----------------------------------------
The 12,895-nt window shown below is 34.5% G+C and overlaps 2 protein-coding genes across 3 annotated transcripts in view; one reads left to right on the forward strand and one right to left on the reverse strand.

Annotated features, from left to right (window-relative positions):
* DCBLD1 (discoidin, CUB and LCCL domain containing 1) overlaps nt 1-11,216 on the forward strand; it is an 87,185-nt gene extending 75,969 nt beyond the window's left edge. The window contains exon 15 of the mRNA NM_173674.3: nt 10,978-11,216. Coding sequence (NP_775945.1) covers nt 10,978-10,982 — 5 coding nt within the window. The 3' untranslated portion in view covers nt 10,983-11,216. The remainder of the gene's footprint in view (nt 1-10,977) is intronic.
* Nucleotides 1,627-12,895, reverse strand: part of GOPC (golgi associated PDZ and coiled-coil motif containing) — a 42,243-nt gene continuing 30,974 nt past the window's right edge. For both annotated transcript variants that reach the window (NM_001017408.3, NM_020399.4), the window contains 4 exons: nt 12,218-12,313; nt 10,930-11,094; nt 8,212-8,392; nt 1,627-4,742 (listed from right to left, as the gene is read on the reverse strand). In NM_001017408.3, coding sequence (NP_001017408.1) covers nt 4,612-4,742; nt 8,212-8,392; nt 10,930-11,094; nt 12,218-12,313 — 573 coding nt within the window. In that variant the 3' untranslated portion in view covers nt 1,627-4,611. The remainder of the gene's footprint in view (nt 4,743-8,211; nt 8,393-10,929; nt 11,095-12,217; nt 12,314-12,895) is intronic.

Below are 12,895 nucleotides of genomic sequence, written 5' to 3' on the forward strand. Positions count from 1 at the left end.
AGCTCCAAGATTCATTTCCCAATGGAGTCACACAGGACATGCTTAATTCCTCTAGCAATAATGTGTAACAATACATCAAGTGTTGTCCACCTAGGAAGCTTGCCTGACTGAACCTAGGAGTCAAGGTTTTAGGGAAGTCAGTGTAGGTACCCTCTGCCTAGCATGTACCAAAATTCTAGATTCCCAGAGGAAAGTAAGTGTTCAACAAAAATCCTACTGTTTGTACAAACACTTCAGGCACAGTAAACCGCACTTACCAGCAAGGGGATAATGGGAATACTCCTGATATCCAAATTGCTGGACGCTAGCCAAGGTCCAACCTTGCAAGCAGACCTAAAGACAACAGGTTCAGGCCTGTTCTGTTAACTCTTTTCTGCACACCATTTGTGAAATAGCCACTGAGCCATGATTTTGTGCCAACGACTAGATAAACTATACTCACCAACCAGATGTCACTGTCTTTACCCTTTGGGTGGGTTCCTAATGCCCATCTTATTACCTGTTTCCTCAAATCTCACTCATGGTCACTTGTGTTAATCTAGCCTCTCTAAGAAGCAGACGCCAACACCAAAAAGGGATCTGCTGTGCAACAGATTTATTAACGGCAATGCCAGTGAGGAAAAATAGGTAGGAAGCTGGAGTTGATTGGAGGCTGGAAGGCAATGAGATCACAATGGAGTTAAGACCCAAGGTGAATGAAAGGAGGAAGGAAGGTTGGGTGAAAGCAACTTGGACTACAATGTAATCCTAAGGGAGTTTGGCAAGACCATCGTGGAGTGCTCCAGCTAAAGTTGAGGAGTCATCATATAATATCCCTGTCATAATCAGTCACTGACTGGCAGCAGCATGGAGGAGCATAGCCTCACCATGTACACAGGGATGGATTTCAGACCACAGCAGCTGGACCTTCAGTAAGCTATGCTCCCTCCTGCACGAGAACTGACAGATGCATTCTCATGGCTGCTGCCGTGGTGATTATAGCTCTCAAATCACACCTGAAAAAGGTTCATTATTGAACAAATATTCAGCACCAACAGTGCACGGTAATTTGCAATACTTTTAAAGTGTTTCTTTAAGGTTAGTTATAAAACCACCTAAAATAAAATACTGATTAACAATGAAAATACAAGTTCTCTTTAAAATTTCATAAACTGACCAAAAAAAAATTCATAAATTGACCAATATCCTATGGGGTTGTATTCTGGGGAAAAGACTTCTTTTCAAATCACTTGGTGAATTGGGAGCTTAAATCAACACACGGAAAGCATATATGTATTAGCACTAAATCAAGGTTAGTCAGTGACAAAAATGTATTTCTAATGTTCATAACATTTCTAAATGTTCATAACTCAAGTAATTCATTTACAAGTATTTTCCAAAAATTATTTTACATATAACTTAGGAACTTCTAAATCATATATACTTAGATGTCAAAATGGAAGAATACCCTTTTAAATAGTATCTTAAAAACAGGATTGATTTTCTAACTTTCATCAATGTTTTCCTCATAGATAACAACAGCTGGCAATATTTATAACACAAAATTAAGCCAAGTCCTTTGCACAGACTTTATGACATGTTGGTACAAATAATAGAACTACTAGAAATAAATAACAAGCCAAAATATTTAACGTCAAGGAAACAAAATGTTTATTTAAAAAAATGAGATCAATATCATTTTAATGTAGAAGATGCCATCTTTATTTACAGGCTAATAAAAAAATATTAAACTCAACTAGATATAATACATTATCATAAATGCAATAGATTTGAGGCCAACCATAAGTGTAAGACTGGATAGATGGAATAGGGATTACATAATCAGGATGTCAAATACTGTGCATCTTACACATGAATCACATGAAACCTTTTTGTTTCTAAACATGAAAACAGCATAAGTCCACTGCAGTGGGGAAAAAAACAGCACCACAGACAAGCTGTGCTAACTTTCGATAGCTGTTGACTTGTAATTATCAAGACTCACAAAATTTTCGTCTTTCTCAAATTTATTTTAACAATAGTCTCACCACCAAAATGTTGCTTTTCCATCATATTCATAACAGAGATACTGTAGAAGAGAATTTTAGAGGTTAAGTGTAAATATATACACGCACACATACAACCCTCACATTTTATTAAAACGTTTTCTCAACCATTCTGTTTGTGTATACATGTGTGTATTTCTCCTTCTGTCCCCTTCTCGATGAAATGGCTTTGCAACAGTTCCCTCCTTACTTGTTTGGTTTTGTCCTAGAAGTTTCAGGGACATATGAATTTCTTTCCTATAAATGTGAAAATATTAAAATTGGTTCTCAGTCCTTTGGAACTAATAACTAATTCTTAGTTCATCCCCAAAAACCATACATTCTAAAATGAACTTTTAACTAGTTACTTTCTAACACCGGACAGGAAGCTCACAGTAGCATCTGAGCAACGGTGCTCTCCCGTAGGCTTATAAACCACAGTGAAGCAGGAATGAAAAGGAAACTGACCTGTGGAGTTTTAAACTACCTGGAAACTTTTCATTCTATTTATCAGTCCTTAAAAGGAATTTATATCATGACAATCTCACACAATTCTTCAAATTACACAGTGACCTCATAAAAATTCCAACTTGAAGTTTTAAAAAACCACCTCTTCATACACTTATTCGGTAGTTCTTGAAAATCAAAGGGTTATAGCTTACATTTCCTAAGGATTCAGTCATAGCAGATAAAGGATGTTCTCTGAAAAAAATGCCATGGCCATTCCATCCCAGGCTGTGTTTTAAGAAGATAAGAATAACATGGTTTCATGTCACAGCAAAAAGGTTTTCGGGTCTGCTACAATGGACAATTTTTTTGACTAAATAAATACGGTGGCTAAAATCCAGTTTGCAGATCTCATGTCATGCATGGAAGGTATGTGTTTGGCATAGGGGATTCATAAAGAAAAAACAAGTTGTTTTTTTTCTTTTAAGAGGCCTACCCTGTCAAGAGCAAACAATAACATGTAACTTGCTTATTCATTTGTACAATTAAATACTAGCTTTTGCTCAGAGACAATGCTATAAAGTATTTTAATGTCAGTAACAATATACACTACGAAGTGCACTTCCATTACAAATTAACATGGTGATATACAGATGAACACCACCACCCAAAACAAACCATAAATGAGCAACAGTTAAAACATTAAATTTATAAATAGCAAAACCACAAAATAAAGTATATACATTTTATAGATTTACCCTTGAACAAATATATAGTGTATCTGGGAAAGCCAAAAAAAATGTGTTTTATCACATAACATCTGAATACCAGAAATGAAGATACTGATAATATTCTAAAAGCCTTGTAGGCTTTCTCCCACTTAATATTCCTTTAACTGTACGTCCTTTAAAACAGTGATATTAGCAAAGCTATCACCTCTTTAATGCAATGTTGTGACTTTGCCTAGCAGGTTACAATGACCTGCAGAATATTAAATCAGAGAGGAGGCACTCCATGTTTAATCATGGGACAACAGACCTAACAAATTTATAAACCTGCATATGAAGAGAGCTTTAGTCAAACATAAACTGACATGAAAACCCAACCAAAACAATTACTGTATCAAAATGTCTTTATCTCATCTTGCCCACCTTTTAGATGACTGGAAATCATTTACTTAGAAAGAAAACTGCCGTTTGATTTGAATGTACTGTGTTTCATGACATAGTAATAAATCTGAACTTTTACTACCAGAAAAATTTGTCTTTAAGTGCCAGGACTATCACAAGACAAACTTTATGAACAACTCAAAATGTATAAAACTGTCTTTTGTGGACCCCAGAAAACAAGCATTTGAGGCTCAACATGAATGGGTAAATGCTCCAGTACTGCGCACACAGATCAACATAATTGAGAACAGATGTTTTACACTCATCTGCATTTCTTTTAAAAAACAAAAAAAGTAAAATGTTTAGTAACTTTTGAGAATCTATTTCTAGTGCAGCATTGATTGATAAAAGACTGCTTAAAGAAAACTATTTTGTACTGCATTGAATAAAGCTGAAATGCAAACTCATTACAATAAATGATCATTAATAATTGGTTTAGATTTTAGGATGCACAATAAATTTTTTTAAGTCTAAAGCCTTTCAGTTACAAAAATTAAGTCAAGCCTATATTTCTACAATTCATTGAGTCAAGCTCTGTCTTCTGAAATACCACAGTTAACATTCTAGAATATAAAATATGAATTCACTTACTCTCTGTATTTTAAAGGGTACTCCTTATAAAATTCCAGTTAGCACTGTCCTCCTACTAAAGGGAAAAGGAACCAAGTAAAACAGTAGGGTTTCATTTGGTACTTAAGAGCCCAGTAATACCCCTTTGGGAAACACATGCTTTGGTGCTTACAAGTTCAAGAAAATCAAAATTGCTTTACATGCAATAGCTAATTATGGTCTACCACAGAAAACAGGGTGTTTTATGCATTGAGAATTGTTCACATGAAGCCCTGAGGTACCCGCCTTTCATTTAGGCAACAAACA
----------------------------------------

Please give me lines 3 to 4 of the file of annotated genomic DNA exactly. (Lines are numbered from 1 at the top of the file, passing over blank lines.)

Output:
* DCBLD1 (discoidin, CUB and LCCL domain containing 1) overlaps nt 1-11,216 on the forward strand; it is an 87,185-nt gene extending 75,969 nt beyond the window's left edge. The window contains exon 15 of the mRNA NM_173674.3: nt 10,978-11,216. Coding sequence (NP_775945.1) covers nt 10,978-10,982 — 5 coding nt within the window. The 3' untranslated portion in view covers nt 10,983-11,216. The remainder of the gene's footprint in view (nt 1-10,977) is intronic.
* Nucleotides 1,627-12,895, reverse strand: part of GOPC (golgi associated PDZ and coiled-coil motif containing) — a 42,243-nt gene continuing 30,974 nt past the window's right edge. For both annotated transcript variants that reach the window (NM_001017408.3, NM_020399.4), the window contains 4 exons: nt 12,218-12,313; nt 10,930-11,094; nt 8,212-8,392; nt 1,627-4,742 (listed from right to left, as the gene is read on the reverse strand). In NM_001017408.3, coding sequence (NP_001017408.1) covers nt 4,612-4,742; nt 8,212-8,392; nt 10,930-11,094; nt 12,218-12,313 — 573 coding nt within the window. In that variant the 3' untranslated portion in view covers nt 1,627-4,611. The remainder of the gene's footprint in view (nt 4,743-8,211; nt 8,393-10,929; nt 11,095-12,217; nt 12,314-12,895) is intronic.